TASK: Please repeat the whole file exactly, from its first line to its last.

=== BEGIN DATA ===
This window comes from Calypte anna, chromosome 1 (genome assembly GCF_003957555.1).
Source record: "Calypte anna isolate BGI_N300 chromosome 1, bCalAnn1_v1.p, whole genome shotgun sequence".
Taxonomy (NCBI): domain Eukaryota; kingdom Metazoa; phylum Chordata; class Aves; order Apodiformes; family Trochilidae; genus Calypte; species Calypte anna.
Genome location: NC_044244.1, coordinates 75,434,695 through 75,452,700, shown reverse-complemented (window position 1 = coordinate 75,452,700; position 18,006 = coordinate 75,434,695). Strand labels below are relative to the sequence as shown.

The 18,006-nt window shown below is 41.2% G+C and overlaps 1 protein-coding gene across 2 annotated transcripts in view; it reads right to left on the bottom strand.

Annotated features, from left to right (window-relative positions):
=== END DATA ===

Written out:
This window comes from Calypte anna, chromosome 1 (genome assembly GCF_003957555.1).
Source record: "Calypte anna isolate BGI_N300 chromosome 1, bCalAnn1_v1.p, whole genome shotgun sequence".
Taxonomy (NCBI): domain Eukaryota; kingdom Metazoa; phylum Chordata; class Aves; order Apodiformes; family Trochilidae; genus Calypte; species Calypte anna.
Genome location: NC_044244.1, coordinates 75,434,695 through 75,452,700, shown reverse-complemented (window position 1 = coordinate 75,452,700; position 18,006 = coordinate 75,434,695). Strand labels below are relative to the sequence as shown.

The 18,006-nt window shown below is 41.2% G+C and overlaps 1 protein-coding gene across 2 annotated transcripts in view; it reads right to left on the bottom strand.

Annotated features, from left to right (window-relative positions):